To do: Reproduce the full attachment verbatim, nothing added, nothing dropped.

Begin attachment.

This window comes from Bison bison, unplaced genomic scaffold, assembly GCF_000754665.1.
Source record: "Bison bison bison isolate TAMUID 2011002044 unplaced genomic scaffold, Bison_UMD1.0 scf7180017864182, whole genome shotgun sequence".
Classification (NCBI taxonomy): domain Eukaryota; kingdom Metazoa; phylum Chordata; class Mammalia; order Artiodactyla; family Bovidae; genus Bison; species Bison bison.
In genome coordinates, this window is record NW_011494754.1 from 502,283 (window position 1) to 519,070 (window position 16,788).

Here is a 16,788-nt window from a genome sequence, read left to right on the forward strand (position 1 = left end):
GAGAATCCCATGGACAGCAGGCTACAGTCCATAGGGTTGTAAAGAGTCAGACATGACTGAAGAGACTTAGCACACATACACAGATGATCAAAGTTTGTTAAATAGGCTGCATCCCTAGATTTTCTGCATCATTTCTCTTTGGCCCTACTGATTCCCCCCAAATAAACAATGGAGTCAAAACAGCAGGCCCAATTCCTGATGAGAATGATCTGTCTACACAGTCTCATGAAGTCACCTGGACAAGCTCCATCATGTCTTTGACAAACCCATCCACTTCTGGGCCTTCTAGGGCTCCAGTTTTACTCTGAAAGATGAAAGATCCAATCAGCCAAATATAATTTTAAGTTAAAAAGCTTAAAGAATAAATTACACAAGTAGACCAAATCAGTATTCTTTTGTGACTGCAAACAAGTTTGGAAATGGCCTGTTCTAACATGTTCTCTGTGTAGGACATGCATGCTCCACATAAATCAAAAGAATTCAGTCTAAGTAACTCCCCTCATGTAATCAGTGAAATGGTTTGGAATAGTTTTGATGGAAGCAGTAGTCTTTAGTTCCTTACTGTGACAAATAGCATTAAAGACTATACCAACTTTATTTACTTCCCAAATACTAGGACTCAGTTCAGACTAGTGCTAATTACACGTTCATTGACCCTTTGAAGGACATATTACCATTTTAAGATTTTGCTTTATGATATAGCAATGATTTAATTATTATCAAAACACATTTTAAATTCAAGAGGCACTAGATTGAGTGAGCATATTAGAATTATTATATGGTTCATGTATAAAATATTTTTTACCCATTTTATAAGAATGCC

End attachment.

This window comes from Bison bison, unplaced genomic scaffold, assembly GCF_000754665.1.
Source record: "Bison bison bison isolate TAMUID 2011002044 unplaced genomic scaffold, Bison_UMD1.0 scf7180017864182, whole genome shotgun sequence".
Classification (NCBI taxonomy): domain Eukaryota; kingdom Metazoa; phylum Chordata; class Mammalia; order Artiodactyla; family Bovidae; genus Bison; species Bison bison.
In genome coordinates, this window is record NW_011494754.1 from 502,283 (window position 1) to 519,070 (window position 16,788).

Here is a 16,788-nt window from a genome sequence, read left to right on the forward strand (position 1 = left end):
GAGAATCCCATGGACAGCAGGCTACAGTCCATAGGGTTGTAAAGAGTCAGACATGACTGAAGAGACTTAGCACACATACACAGATGATCAAAGTTTGTTAAATAGGCTGCATCCCTAGATTTTCTGCATCATTTCTCTTTGGCCCTACTGATTCCCCCCAAATAAACAATGGAGTCAAAACAGCAGGCCCAATTCCTGATGAGAATGATCTGTCTACACAGTCTCATGAAGTCACCTGGACAAGCTCCATCATGTCTTTGACAAACCCATCCACTTCTGGGCCTTCTAGGGCTCCAGTTTTACTCTGAAAGATGAAAGATCCAATCAGCCAAATATAATTTTAAGTTAAAAAGCTTAAAGAATAAATTACACAAGTAGACCAAATCAGTATTCTTTTGTGACTGCAAACAAGTTTGGAAATGGCCTGTTCTAACATGTTCTCTGTGTAGGACATGCATGCTCCACATAAATCAAAAGAATTCAGTCTAAGTAACTCCCCTCATGTAATCAGTGAAATGGTTTGGAATAGTTTTGATGGAAGCAGTAGTCTTTAGTTCCTTACTGTGACAAATAGCATTAAAGACTATACCAACTTTATTTACTTCCCAAATACTAGGACTCAGTTCAGACTAGTGCTAATTACACGTTCATTGACCCTTTGAAGGACATATTACCATTTTAAGATTTTGCTTTATGATATAGCAATGATTTAATTATTATCAAAACACATTTTAAATTCAAGAGGCACTAGATTGAGTGAGCATATTAGAATTATTATATGGTTCATGTATAAAATATTTTTTACCCATTTTATAAGAATGCC